"So, naturalists observe, a flea has smaller fleas that on him prey; and these have smaller still to bite ’em; and so proceed ad infinitum."
- Jonathan Swift

July 17, 2010

July 17 - Lipoptena cervi

Lipoptena cervi is the deer ked or deer fly, a blood-feeding hippoboscid fly that is native to Europe and Asia, but has been introduced into the U.S. where it feeds on white-tailed deer and elk. Female flies only produce one larva at a time, but nurse it from milk glands within until it is ready to pupate. When the adult fly emerges, it seeks out a new host and takes up residence. It even goes so far as to lose its wings once it has its new mammalian permanent address. L. cervi is fairly specific to deer, but will occasionally bite dogs or humans - and it's said to be a painful bite when it does.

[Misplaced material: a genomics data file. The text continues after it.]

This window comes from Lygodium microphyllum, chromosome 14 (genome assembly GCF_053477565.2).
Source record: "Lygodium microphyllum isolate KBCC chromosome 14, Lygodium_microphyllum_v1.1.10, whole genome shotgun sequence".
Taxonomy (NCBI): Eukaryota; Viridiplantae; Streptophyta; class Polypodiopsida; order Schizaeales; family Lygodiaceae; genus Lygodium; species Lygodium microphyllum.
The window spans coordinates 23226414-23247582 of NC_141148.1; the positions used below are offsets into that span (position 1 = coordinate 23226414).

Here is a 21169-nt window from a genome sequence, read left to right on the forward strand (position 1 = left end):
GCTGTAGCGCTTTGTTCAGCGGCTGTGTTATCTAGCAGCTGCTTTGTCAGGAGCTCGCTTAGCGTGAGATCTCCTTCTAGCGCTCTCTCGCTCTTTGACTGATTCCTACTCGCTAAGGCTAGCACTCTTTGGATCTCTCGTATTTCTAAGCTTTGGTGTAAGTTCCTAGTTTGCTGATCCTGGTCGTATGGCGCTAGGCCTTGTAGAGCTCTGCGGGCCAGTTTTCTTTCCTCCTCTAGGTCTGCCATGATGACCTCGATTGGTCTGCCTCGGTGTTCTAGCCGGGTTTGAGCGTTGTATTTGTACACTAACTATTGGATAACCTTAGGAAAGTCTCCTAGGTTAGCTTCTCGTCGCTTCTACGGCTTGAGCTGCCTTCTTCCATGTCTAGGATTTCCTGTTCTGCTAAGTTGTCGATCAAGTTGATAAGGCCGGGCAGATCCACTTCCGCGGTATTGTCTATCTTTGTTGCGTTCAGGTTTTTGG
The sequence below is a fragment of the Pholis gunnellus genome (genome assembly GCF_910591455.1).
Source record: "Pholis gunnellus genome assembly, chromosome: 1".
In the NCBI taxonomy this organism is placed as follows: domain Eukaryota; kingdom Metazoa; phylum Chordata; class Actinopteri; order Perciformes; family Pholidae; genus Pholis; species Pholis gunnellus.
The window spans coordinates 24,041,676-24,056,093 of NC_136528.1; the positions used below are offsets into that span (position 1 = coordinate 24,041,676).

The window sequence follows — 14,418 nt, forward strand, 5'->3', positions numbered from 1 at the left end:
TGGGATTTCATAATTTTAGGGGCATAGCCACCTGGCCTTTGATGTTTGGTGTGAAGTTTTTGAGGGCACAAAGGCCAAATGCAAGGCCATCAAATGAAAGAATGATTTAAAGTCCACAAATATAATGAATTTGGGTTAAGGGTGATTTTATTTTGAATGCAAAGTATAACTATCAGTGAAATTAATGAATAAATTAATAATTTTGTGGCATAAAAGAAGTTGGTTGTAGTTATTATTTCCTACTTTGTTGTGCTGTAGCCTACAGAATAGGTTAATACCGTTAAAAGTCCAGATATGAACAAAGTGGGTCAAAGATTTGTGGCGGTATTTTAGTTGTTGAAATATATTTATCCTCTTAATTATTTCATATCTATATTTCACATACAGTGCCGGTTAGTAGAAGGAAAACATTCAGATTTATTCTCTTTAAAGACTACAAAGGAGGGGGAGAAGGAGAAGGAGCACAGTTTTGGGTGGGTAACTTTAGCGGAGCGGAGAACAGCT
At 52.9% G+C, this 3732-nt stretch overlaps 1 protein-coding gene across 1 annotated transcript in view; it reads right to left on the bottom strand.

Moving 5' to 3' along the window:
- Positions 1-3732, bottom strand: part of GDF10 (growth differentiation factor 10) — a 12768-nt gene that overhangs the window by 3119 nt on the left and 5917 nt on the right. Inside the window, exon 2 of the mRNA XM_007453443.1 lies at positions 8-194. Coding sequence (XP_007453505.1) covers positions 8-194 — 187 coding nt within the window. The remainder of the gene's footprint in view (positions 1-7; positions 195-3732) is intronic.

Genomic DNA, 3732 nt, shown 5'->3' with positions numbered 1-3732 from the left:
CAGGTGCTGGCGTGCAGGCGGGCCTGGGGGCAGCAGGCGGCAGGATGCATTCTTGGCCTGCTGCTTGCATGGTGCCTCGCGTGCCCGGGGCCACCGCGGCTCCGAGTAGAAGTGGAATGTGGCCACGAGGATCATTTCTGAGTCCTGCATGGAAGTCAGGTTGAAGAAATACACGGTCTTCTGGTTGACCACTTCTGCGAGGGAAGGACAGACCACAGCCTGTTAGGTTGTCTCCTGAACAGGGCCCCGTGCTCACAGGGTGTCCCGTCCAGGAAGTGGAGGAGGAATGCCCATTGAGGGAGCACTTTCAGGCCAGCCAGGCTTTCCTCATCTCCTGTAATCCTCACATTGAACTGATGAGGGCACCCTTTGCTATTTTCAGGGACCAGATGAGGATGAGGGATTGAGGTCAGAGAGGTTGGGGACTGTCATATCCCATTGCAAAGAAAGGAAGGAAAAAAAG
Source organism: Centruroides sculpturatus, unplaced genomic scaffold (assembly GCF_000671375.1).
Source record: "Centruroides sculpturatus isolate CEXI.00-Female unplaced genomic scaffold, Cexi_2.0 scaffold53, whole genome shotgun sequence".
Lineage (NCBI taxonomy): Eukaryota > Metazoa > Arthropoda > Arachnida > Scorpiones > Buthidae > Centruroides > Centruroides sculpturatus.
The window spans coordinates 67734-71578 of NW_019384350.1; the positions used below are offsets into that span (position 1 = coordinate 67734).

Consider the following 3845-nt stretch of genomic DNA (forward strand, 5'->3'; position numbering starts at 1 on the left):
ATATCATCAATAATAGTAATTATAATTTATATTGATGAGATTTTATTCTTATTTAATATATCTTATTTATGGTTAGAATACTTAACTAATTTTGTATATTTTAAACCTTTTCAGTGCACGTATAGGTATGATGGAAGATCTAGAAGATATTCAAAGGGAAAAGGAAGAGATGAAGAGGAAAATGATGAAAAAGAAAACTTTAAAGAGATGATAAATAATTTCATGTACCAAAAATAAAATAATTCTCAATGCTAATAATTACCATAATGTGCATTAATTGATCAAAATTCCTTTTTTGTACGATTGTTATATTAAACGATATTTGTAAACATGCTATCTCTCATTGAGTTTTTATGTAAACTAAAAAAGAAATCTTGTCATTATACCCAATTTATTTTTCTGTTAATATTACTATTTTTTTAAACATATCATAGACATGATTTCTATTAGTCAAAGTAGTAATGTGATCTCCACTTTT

1. It's "said" quite loudly. I can confirm.

  2. I can confirm that too. But one usually gets renvenge on the slow bastard.

  3. Found one on me after a walk in the Swedish forests of Småland 5th October. It had lost one of its wings and when I picked it off my sweater it scurried off sideways looking for a place to bite. (It lowered its head several times as if ready but I didn't taste right, presumeably). A friend on the same walk had one in his hair for most of the excursion and wondered what the sensation was. Blimey, these flies are ugly little beggars!!!